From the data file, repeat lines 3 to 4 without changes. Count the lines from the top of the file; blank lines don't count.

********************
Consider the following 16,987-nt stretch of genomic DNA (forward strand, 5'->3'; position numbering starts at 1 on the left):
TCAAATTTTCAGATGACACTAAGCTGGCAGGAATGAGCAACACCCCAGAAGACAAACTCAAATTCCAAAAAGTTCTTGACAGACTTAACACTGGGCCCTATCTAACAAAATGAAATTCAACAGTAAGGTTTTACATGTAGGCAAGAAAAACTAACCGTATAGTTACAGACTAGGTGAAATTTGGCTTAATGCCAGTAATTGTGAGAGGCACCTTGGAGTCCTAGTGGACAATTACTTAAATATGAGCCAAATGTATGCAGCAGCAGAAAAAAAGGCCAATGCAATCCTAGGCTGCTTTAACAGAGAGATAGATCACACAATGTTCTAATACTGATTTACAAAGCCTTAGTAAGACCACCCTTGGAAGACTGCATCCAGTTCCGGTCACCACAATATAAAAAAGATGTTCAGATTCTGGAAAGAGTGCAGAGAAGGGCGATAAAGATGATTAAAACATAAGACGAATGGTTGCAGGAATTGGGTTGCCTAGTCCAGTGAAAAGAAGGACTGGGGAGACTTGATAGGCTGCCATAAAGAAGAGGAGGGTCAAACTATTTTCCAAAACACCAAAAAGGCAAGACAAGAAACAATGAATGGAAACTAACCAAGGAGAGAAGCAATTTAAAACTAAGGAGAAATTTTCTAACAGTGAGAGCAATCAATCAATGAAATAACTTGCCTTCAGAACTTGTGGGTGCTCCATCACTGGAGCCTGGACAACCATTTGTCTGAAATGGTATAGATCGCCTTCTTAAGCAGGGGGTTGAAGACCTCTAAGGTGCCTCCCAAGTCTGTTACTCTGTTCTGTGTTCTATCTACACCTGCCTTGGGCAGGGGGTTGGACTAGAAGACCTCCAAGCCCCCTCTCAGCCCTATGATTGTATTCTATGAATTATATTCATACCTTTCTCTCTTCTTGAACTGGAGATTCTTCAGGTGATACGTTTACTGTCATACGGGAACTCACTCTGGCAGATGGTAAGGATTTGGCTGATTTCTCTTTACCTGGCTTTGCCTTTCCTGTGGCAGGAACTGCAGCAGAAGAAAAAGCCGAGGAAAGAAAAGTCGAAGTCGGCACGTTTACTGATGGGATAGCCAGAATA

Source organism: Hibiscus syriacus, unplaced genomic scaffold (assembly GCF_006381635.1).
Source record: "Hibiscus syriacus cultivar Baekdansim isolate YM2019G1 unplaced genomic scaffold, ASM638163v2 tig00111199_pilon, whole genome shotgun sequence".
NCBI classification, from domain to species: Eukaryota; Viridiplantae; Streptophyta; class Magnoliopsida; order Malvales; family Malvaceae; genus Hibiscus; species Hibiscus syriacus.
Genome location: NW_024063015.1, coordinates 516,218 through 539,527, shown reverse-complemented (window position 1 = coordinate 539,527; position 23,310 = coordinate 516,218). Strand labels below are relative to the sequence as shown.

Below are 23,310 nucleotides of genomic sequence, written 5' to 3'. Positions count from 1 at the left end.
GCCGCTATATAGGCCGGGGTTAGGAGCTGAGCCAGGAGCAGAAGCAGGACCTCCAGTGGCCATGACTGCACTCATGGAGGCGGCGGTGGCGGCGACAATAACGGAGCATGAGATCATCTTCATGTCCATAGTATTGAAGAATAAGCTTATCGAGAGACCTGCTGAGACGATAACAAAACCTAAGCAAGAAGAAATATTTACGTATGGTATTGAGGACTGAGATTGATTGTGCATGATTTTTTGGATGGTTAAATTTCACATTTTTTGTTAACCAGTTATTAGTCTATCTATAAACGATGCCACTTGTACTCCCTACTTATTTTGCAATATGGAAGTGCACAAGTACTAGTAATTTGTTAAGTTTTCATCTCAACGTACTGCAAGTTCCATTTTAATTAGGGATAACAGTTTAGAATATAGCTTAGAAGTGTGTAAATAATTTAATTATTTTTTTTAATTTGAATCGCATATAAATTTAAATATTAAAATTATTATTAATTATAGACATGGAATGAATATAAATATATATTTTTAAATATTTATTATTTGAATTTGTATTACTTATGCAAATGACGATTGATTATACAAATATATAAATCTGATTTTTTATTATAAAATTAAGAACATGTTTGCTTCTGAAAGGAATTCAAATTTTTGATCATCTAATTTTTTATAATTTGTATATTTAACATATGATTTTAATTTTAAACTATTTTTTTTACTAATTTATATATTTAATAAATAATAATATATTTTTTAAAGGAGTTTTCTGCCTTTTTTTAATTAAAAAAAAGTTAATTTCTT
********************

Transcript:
Source organism: Hibiscus syriacus, unplaced genomic scaffold (assembly GCF_006381635.1).
Source record: "Hibiscus syriacus cultivar Baekdansim isolate YM2019G1 unplaced genomic scaffold, ASM638163v2 tig00111199_pilon, whole genome shotgun sequence".